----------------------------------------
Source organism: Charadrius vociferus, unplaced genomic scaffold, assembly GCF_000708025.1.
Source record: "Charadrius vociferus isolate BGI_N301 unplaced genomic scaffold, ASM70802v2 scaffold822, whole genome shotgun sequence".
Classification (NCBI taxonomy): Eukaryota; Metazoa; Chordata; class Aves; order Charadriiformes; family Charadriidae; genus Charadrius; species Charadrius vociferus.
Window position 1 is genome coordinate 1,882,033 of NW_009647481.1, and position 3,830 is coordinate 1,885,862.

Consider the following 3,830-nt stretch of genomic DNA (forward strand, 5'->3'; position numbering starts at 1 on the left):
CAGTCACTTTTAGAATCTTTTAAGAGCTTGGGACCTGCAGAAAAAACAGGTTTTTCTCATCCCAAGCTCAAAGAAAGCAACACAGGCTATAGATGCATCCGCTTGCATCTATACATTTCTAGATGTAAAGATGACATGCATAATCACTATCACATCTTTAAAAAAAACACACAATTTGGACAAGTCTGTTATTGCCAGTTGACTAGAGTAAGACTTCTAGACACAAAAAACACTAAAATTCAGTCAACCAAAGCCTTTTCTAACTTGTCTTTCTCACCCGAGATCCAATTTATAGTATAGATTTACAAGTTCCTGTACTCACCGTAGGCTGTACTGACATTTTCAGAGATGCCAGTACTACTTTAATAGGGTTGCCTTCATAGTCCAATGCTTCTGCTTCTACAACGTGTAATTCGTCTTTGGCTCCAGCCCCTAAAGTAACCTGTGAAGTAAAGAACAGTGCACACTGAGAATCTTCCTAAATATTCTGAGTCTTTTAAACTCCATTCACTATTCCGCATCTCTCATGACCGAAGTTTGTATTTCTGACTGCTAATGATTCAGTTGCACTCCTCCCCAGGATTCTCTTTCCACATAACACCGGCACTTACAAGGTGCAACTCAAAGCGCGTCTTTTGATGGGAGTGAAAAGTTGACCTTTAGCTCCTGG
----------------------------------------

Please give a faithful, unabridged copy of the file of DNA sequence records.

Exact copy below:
Source organism: Charadrius vociferus, unplaced genomic scaffold, assembly GCF_000708025.1.
Source record: "Charadrius vociferus isolate BGI_N301 unplaced genomic scaffold, ASM70802v2 scaffold822, whole genome shotgun sequence".
Classification (NCBI taxonomy): Eukaryota; Metazoa; Chordata; class Aves; order Charadriiformes; family Charadriidae; genus Charadrius; species Charadrius vociferus.
Window position 1 is genome coordinate 1,882,033 of NW_009647481.1, and position 3,830 is coordinate 1,885,862.

Consider the following 3,830-nt stretch of genomic DNA (forward strand, 5'->3'; position numbering starts at 1 on the left):
CAGTCACTTTTAGAATCTTTTAAGAGCTTGGGACCTGCAGAAAAAACAGGTTTTTCTCATCCCAAGCTCAAAGAAAGCAACACAGGCTATAGATGCATCCGCTTGCATCTATACATTTCTAGATGTAAAGATGACATGCATAATCACTATCACATCTTTAAAAAAAACACACAATTTGGACAAGTCTGTTATTGCCAGTTGACTAGAGTAAGACTTCTAGACACAAAAAACACTAAAATTCAGTCAACCAAAGCCTTTTCTAACTTGTCTTTCTCACCCGAGATCCAATTTATAGTATAGATTTACAAGTTCCTGTACTCACCGTAGGCTGTACTGACATTTTCAGAGATGCCAGTACTACTTTAATAGGGTTGCCTTCATAGTCCAATGCTTCTGCTTCTACAACGTGTAATTCGTCTTTGGCTCCAGCCCCTAAAGTAACCTGTGAAGTAAAGAACAGTGCACACTGAGAATCTTCCTAAATATTCTGAGTCTTTTAAACTCCATTCACTATTCCGCATCTCTCATGACCGAAGTTTGTATTTCTGACTGCTAATGATTCAGTTGCACTCCTCCCCAGGATTCTCTTTCCACATAACACCGGCACTTACAAGGTGCAACTCAAAGCGCGTCTTTTGATGGGAGTGAAAAGTTGACCTTTAGCTCCTGG